WASHINGTON — How my dad got tickets to the 1969 All-Star Game is still a mystery to me. Great seats, too: Section 127, Row 1.
That was the last time the Midsummer Classic was in the nation's capital, at RFK Stadium. I was 11, loved baseball, grew up watching the Orioles and Senators. I'd never seen a National League player in person. I only saw them on our black-and-white TV, and had no sense of Dodger blue or Cardinal red.
Thanks to Steve Carlton, I collected some neat autographs that day. More on that later. Pointing my trusty Kodak camera, I took a bunch of great pictures — Hank Aaron, Bob Gibson, Roberto Clemente and Juan Marichal.
And because of Johnny Bench, I wound up with a very cool souvenir I never saw coming.
Bench was among 19 future Hall of Fame players on the rosters, and he'd already hit a home run when he came up in the fourth inning. Facing Denny McLain, fresh off a 31-win season, it was quite a matchup.
And I had a front-row seat, down on the field, out toward left.
So when Bench hooked a hard foul over the dugout behind us, I barely turned around. When I did, it was too late.
The ball hit me right in the forehead. It caromed off something. I might've heard it whizzing at the last second, but I'm not sure.
It definitely dazed me, and my mom was worried.
"I think he needs to see a doctor," she told my dad.
"I think he needs to see Willie Mays," dad answered.
A couple fans dumped their Cokes so my parents could use the ice. They wrapped it in a handkerchief and put the pack on my head, and that helped.
I felt even better when a fan brought over the actual ball — it bonked off my noggin, flew onto the field and was picked up by third base coach Leo Durocher, who tossed it back into the seats.
(We went to the game with my best friend, John. I texted him last week in Colorado to ask what he remembered about the day. His answer: "You got a hard head, buddy")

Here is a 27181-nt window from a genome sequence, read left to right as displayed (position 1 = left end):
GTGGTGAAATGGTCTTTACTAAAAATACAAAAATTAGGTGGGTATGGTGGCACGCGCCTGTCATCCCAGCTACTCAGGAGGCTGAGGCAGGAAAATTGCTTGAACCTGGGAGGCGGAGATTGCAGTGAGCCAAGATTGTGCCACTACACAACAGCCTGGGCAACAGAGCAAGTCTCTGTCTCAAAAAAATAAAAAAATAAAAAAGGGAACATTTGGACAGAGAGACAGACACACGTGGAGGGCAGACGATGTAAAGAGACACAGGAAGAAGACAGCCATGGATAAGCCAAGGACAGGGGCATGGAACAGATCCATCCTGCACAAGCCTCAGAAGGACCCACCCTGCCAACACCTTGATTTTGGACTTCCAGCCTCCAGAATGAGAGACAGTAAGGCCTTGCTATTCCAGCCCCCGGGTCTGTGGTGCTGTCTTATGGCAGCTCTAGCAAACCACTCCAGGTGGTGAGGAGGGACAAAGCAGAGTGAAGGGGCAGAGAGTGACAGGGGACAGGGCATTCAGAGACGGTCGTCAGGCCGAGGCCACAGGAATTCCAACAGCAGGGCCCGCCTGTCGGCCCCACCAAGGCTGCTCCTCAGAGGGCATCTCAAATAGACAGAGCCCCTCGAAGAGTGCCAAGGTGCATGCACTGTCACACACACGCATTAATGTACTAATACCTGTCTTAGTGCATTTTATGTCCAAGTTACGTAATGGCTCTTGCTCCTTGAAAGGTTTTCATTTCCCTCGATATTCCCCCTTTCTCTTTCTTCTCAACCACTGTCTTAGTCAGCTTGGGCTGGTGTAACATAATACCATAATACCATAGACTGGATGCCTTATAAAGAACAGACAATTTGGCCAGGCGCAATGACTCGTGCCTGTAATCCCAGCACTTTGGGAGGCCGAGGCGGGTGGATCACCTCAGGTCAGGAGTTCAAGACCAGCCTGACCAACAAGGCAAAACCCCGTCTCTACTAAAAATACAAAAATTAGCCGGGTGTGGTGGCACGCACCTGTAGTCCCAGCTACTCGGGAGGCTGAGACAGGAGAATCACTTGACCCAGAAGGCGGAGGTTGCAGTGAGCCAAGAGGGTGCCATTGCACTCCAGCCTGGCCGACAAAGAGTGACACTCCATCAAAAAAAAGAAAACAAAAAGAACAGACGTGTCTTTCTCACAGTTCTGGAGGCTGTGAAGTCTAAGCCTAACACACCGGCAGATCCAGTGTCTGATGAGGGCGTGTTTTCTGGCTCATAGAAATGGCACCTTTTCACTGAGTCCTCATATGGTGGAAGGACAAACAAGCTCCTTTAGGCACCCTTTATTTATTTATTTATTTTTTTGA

Anyway, the next inning, the great Willie Mays appeared as a pinch-hitter. And I clearly saw him.
Funny thing, Mays wasn't the player I really wanted to see. Neither were Pete Rose, Willie McCovey, Ernie Banks, Tom Seaver or any of the American League stars.
I wanted to see Chris Cannizzaro.
Major League Baseball had added four expansion teams that year — the Montreal Expos, San Diego Padres, Kansas City Royals and Seattle Pilots. To me, the Padres were by far the most interesting.
That's because I'd heard all about the Padres' crazy brown uniforms, but hadn't seen them in color. When I recently found those washed-out pictures in my mom's basement in suburban Maryland, almost half of them featured the San Diego catcher. He hit .220 that season. He never got into the game, by the way.
I also found my weathered, black autograph book.
An hour before the game, I took it down to the NL dugout — it was easy, in those days — stood at the railing and asked Carlton to sign. He said sure, even though he was the starting pitcher.
Then he just disappeared into the dugout. With my book. I can remember being confused and afraid it was gone forever. I had worked hard to fill it over the years, too, with signatures from Brooks Robinson, Harmon Killebrew and even Mrs. Babe Ruth.
Five anxious minutes later, Carlton emerged. He said he'd gotten NL starters Cleon Jones and Felix Millan to sign, and apologized for not getting more.
Can you imagine?
Now, back to the best souvenir of all.
You might think it was the ball Bench hit. I still have it. But that wasn't the top prize, at least not that week.
Instead, it was the knot the ball left on my head. A badge of honor from a real-live big leaguer. I proudly showed off the bruise the next day when I pitched for the Dub's Pizza Seals.
Now that was something no one else had.